- 2016 Elections
- Special Reports
- Maps & Data
- Dear Abby
- Games & Puzzles
- Events & Exhibits
- Food & Drink
- Arts & Music
- Movies & TV
Norwich - Painting and butchering might seem like very distinct professions, but for Norwich resident Sean Kelley, the two are inextricably linked.
"They're two of the oldest crafts," said the 36-year-old Kelley, who works as a butcher at Salem Prime Cuts but paints prolifically in his spare time. "The first paintings ever were about meat, the cave paintings."
He sees the two skills as informing each other: His experience at Lyme Academy of Fine Arts has made him a better butcher, he said, while the slaughterhouse provides inspiration for his art.
"The approach to painting I learned is that painting is a craft," said Kelley, who drew as a kid and became more serious about art while attending Norwich Free Academy. "And that's the approach I used for cutting meat."
It wasn't just the discipline he was taught in art school that helped Kelley as a butcher - the three years of anatomy classes he took with Professor Deane Keller also gave him an advantage.
In school, he learned certain rules about how muscles cross joints and the planes of bones and how muscles attach to them, which was useful knowledge as he learned to cut meat. He found himself classifying the bones he saw into the categories he learned in school: tubular, flat and expanded, small and irregular.
And he saw the animal carcasses as he was taught to see human figures: the skeleton as a frame, and the muscles as ropes and pulleys that stretch over it. He said he still thinks about that image frequently while working.
While Kelley's training in painting has affected how he approaches cutting meat, his day job, in turn, has influenced his painting.
Skulls of cows, deer and pigs - some painted, some unadorned - are scattered across surfaces in Kelley's Norwich studio. He said he saves the skulls from the slaughterhouse and has a preference for the Scottish Highlander, which has a stately pair of horns.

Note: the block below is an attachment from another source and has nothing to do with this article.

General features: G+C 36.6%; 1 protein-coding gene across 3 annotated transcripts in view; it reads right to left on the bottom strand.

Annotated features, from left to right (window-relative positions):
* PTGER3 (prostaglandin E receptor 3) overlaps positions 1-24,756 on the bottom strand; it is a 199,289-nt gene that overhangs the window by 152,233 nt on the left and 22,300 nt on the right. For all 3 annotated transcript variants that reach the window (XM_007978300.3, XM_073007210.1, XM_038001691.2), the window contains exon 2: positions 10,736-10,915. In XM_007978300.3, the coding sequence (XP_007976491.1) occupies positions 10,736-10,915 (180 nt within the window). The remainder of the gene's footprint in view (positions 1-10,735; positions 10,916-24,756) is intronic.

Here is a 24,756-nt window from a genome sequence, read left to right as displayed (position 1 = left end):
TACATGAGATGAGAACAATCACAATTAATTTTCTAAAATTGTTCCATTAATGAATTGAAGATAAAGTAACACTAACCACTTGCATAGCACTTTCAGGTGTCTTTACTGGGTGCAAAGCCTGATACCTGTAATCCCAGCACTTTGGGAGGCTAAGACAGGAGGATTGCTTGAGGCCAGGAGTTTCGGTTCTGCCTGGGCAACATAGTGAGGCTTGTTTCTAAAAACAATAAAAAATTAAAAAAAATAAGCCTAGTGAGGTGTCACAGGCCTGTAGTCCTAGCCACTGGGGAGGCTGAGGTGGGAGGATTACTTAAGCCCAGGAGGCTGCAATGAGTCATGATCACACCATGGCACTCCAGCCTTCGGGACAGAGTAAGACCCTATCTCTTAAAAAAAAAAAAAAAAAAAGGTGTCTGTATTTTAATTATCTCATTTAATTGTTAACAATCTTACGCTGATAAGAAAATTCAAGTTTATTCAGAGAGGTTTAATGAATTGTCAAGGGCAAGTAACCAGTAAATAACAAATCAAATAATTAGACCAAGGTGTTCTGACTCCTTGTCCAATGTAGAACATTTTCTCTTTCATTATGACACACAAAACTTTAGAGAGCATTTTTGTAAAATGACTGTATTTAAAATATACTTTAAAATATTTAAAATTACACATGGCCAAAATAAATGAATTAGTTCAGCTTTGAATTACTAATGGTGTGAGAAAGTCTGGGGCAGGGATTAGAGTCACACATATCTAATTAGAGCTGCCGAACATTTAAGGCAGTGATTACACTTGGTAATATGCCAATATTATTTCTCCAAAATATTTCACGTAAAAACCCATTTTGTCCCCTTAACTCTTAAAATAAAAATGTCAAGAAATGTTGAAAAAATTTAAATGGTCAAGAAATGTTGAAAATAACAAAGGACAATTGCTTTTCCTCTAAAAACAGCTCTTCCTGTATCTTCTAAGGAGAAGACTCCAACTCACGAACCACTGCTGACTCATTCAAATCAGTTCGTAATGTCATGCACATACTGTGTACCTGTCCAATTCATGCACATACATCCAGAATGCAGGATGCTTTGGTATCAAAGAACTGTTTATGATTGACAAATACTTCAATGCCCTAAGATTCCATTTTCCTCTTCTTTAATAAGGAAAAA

Kelley is going into his 10th year as a butcher, a profession he found himself becoming interested in when he took a job slicing retail cuts at Starrwood Food Market in Norwich after college. As he learned more about butchering, he became intrigued by the process.
"I decided I was going to learn the whole trade," said Kelley, who soon found himself working part time, then full time, at Salem Prime Cuts. The store offers custom slaughter and processing of meat, including the use of a smokehouse, an unusual feature in modern meat businesses.
He thinks about painting often at work in Salem, though he's only actually worked on his art there a few times. On his day off , he prefers to be in the studio - a one-room space he rents in Norwich, with lots of light and room to mix his own paint and construct his own frames.
But the space of the slaughterhouse is the perfect setting for a painting, said Kelley.
"The way things are hanging off the ceiling puts a lot of tension in the painting," which makes it more appealing, he said. And if you want to paint a human figure, it's helpful to put them in a space where they're doing something.
He used to take photographs at work and paint from them, but Kelley said he's trying to move away from that and paint in a less literal style, so he mostly works from memory these days.
Paintings of slaughtered animals, with the occasional live animal or white-coated butcher, are stacked high in Kelley's studio. He said that art depicting butchered animals is his "main thing" - in part because of the aesthetics and his interest in anatomy, but mostly just because it's what he sees and interacts with every day. Sometimes he'll be at work for more than 12 hours straight, and butchered animals are just what he knows.
Kelley tries to fit painting in whenever he can. But for the most part, the times for painting and for cutting meat are very distinct: the fall and early winter is a very busy time for butchers, while Kelley called January through April "painting season."
It's been "kind of a long time" since Kelley sold a painting, and he made a website this summer to display a few of his works. But for the most part, Kelley doesn't worry about making a profit from his art.
He's a bit shy about promoting himself and doesn't often participate in contests or display his art in galleries. He doesn't even display many of his paintings in his own home or studio: he prefers to hang landscapes by his friends and teachers at Lyme Academy in his house, and his studio walls are mostly bare, aside from a portrait of Kelley done in blue crayon by his then-5-year-old niece.
An oil portrait of Abraham Lincoln, which Kelley painted as a reproduction of John Denison Crocker's portrait, hangs near the entrance to Salem Town Hall. First Selectman Kevin Lyden said he's thankful that Kelley donated the painting, but noted that it took him more than a year to get Kelley to come to Town Hall and sign it.
Lyden finally enlisted the help of Ray Snarski, a friend of Kelley's, to get the artist into Town Hall. When Kelley signed the painting, it was only with his initials - SPK - before a note explaining that the original was by Crocker, who was born in Salem.
"I'm really just concerned with producing more paintings," said Kelley, calling marketing "a whole different thing" that he doesn't have much time for or interest in.
And while butchering pays the bills in the absence of any art-related income, it's about more than that. Kelley said that if he were able to make a profit from painting alone, he might reduce his hours, but butchering is something that he'll always do.